Finally, when I came upon the name Victoria Climbie, I had no idea who she was (much like I suspect many people here wouldn't know who Jessica Lundsford was). I found out that Victoria was abused and killed by her parents and it was a highly publicized case here. 12 years have passed since her death, and much like how Jessica's Law was created, Victoria's death seems to have sparked some change in how child protection agencies here conduct their business. I found this on the wikipedia page for Victoria Climbie: "Climbié's death was largely responsible for the formation of the Every Child Matters initiative; the introduction of the Children Act 2004; the creation of the ContactPoint project, a government database designed to hold information on all children in England; and the creation of the Office of the Children's Commissioner chaired by the Children's Commissioner for England."

I suppose in summation, I think these articles really show that there are some crimes that are global problems and perhaps (in a perfect world) we could find a solution to the problem that would work globally. I will make a note to follow these articles further to see how the prosecution of the offenders plays out and hopefully find out if their sentencing of sex offenders includes policies like the United States'.

Posted by: Katie | Jul 7, 2012 4:39:55 PM

I just wanted to add something that was mentioned in class a couple of weeks ago. Pr. Berman asked whether Nicola Blackwood, a 33-year-old MP, was atypical of the current Parliament demographics. Currently, the House of Commons has an average age of 50 and 22% are women. In contrast, the House of Representatives has an average age of 58 and the Senate has a median age of 62. Oddly, 17% of both houses are currently women. While UK’s House of Commons may be slightly more accurate in representing the public’s actual gender and age demographics, Blackwood remains an atypical MP.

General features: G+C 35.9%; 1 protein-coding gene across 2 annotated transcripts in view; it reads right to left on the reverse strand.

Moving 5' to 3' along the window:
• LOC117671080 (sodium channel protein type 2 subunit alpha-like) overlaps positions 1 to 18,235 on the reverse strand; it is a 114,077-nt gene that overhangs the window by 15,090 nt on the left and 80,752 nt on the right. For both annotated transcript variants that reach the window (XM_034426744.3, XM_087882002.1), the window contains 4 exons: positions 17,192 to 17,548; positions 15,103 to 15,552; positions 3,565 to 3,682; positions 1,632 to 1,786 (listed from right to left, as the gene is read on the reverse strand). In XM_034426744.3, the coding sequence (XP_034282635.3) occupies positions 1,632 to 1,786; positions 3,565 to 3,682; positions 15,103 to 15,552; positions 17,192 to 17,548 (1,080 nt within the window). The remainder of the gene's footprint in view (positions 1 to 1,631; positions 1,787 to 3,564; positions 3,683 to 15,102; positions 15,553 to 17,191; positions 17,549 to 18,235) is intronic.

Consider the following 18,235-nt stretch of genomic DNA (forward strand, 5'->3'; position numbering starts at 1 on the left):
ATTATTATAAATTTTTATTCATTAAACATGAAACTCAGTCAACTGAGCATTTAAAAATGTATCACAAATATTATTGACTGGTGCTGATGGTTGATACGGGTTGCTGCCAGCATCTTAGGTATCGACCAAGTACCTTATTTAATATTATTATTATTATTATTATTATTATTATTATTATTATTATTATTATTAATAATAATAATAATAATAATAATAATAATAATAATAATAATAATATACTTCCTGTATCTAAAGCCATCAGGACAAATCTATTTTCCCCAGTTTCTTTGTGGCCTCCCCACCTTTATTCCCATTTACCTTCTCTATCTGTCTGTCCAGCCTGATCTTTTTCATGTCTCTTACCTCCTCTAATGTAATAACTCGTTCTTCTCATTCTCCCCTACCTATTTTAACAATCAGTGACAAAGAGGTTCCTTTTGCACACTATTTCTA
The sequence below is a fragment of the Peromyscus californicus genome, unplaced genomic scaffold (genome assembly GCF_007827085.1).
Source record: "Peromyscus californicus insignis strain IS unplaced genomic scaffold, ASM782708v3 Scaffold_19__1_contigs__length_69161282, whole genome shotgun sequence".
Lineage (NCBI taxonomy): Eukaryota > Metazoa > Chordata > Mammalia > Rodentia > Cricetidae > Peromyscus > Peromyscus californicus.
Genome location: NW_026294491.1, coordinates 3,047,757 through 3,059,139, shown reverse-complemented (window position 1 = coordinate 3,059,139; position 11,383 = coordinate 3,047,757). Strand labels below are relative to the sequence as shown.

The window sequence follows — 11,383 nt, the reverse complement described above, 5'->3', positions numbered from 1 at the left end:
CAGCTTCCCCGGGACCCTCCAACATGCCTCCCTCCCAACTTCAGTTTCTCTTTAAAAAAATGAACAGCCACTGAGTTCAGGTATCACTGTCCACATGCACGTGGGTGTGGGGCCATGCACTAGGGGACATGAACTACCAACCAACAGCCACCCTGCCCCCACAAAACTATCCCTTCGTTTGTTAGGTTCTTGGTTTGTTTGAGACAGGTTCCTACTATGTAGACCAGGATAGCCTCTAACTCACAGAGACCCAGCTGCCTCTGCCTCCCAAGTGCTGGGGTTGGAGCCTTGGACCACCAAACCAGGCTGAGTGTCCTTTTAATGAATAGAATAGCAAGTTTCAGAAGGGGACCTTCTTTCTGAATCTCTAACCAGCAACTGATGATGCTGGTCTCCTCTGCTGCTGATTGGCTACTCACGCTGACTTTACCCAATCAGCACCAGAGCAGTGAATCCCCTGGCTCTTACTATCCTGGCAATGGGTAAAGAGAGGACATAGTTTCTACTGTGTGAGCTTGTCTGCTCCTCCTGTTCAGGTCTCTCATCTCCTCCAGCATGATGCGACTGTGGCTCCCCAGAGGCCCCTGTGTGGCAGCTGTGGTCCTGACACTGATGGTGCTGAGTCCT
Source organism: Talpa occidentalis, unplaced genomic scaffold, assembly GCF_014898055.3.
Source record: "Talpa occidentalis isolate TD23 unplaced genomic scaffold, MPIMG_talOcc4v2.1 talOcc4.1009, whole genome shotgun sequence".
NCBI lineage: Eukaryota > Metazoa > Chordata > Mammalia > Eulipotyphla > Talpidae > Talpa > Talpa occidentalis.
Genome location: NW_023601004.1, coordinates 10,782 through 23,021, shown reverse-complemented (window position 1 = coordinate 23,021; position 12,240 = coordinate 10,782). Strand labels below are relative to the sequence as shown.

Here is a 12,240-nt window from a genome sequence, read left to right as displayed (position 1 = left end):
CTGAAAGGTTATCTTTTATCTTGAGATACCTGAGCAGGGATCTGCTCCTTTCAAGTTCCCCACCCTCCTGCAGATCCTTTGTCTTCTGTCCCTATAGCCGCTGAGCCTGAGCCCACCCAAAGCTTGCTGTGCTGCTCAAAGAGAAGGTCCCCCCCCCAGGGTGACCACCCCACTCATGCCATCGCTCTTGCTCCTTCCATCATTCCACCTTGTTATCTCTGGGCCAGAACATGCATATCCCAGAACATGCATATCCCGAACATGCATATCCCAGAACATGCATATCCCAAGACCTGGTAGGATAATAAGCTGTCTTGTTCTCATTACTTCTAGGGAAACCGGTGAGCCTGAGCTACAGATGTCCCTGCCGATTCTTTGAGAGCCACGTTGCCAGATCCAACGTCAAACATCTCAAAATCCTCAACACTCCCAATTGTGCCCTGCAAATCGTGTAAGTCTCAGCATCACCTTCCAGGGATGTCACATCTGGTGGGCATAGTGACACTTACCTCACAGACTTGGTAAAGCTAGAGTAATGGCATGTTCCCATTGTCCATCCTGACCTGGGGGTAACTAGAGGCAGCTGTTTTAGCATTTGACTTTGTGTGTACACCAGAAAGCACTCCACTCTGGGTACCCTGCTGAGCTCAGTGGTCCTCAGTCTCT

Hopefully, Blackwood’s presence will motivate more women and younger professionals to run. As discussed in class, age and gender are significant factors to predict crime. Typically, crime is a young man’s game. The fact that we allow legislative bodies of older men direct many aspects of criminal procedure and sentencing seems incongruous. I think bringing in younger representatives might provide a different perspective. It would allow more candid conversations about the factors that lead to crime and what should be deemed punishable.

On another note, Professor Berman also asked for the ethnic demographics of both Congress and Parliament. Ethnic minority MPs make up 4%. In the House of Representatives, 10% are African American, 2% are Asian American, and 6% are Hispanic. There are only four nonwhite Senators: Daniel Akaka, Daniel Inouye, Robert Menendez, and Marco Rubio. (Half of the nonwhite Senators come from Hawaii!)

Posted by: Grady | Jul 30, 2012 1:12:46 PM

Professor Berman posed a question (many a class ago) about the race/ethnicity of the child groomers/sex rings. The question was left unanswered, but I remember hypothesizing that the groomers must be from a minority group, for the Nicola Blackwood article stated, "In the aftermath of the Rochdale case it became apparent that various authorities and agencies failed to intervene for fear of being seen as racist."

After some much-delayed research, I've come to the conclusion that said child groomers are probably of South Asian descent, as the Rochdale case involved British Pakistani men. (The case concerned the grooming and sexual assault of young girls by nine men, the majority of which were Pakistani.)

The article I read about the Rochdale case explained that “[c]overage of the phenomenon of on-street grooming has often characterised the issue as being about gangs of Asian men preying on white girls, and the case has sparked concerns about racial tensions in the north-west and the input of far-right elements.”

Posted by: Iris J. | Jul 31, 2012 12:53:25 PM